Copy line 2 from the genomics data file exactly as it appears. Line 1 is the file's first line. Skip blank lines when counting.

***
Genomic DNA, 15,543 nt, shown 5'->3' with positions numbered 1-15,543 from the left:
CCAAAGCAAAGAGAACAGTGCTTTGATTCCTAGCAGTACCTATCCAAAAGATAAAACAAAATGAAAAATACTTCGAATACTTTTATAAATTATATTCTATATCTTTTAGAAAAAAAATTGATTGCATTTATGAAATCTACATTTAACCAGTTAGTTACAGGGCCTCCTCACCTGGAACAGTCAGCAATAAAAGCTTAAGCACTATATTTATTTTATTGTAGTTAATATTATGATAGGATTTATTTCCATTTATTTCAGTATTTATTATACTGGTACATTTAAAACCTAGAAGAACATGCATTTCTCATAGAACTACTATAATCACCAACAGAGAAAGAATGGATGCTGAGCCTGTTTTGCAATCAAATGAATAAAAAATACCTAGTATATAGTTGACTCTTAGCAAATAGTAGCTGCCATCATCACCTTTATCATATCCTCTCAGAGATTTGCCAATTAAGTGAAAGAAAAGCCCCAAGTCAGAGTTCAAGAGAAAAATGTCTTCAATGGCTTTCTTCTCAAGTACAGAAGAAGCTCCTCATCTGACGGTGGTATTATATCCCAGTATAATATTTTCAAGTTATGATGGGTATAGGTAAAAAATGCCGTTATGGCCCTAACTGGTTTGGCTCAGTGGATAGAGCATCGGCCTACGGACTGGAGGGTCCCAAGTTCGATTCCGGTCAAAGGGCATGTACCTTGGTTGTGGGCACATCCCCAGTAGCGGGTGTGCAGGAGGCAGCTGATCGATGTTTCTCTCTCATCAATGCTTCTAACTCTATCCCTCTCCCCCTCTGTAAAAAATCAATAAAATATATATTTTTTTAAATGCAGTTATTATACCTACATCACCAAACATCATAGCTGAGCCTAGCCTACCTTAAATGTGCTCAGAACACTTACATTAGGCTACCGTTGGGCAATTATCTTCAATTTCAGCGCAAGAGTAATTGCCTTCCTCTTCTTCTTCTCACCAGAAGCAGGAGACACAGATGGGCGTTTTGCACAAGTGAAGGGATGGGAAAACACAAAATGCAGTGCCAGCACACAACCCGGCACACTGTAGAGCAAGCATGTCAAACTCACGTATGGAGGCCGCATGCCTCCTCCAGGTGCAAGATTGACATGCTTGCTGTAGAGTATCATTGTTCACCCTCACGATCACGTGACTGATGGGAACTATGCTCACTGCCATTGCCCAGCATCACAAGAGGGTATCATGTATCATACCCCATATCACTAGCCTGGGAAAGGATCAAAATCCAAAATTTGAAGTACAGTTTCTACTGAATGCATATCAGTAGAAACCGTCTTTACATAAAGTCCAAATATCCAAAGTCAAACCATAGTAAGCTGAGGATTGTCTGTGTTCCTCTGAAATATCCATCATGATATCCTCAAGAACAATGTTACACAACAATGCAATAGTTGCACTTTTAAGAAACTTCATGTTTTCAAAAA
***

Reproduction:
CCAAAGCAAAGAGAACAGTGCTTTGATTCCTAGCAGTACCTATCCAAAAGATAAAACAAAATGAAAAATACTTCGAATACTTTTATAAATTATATTCTATATCTTTTAGAAAAAAAATTGATTGCATTTATGAAATCTACATTTAACCAGTTAGTTACAGGGCCTCCTCACCTGGAACAGTCAGCAATAAAAGCTTAAGCACTATATTTATTTTATTGTAGTTAATATTATGATAGGATTTATTTCCATTTATTTCAGTATTTATTATACTGGTACATTTAAAACCTAGAAGAACATGCATTTCTCATAGAACTACTATAATCACCAACAGAGAAAGAATGGATGCTGAGCCTGTTTTGCAATCAAATGAATAAAAAATACCTAGTATATAGTTGACTCTTAGCAAATAGTAGCTGCCATCATCACCTTTATCATATCCTCTCAGAGATTTGCCAATTAAGTGAAAGAAAAGCCCCAAGTCAGAGTTCAAGAGAAAAATGTCTTCAATGGCTTTCTTCTCAAGTACAGAAGAAGCTCCTCATCTGACGGTGGTATTATATCCCAGTATAATATTTTCAAGTTATGATGGGTATAGGTAAAAAATGCCGTTATGGCCCTAACTGGTTTGGCTCAGTGGATAGAGCATCGGCCTACGGACTGGAGGGTCCCAAGTTCGATTCCGGTCAAAGGGCATGTACCTTGGTTGTGGGCACATCCCCAGTAGCGGGTGTGCAGGAGGCAGCTGATCGATGTTTCTCTCTCATCAATGCTTCTAACTCTATCCCTCTCCCCCTCTGTAAAAAATCAATAAAATATATATTTTTTTAAATGCAGTTATTATACCTACATCACCAAACATCATAGCTGAGCCTAGCCTACCTTAAATGTGCTCAGAACACTTACATTAGGCTACCGTTGGGCAATTATCTTCAATTTCAGCGCAAGAGTAATTGCCTTCCTCTTCTTCTTCTCACCAGAAGCAGGAGACACAGATGGGCGTTTTGCACAAGTGAAGGGATGGGAAAACACAAAATGCAGTGCCAGCACACAACCCGGCACACTGTAGAGCAAGCATGTCAAACTCACGTATGGAGGCCGCATGCCTCCTCCAGGTGCAAGATTGACATGCTTGCTGTAGAGTATCATTGTTCACCCTCACGATCACGTGACTGATGGGAACTATGCTCACTGCCATTGCCCAGCATCACAAGAGGGTATCATGTATCATACCCCATATCACTAGCCTGGGAAAGGATCAAAATCCAAAATTTGAAGTACAGTTTCTACTGAATGCATATCAGTAGAAACCGTCTTTACATAAAGTCCAAATATCCAAAGTCAAACCATAGTAAGCTGAGGATTGTCTGTGTTCCTCTGAAATATCCATCATGATATCCTCAAGAACAATGTTACACAACAATGCAATAGTTGCACTTTTAAGAAACTTCATGTTTTCAAAAA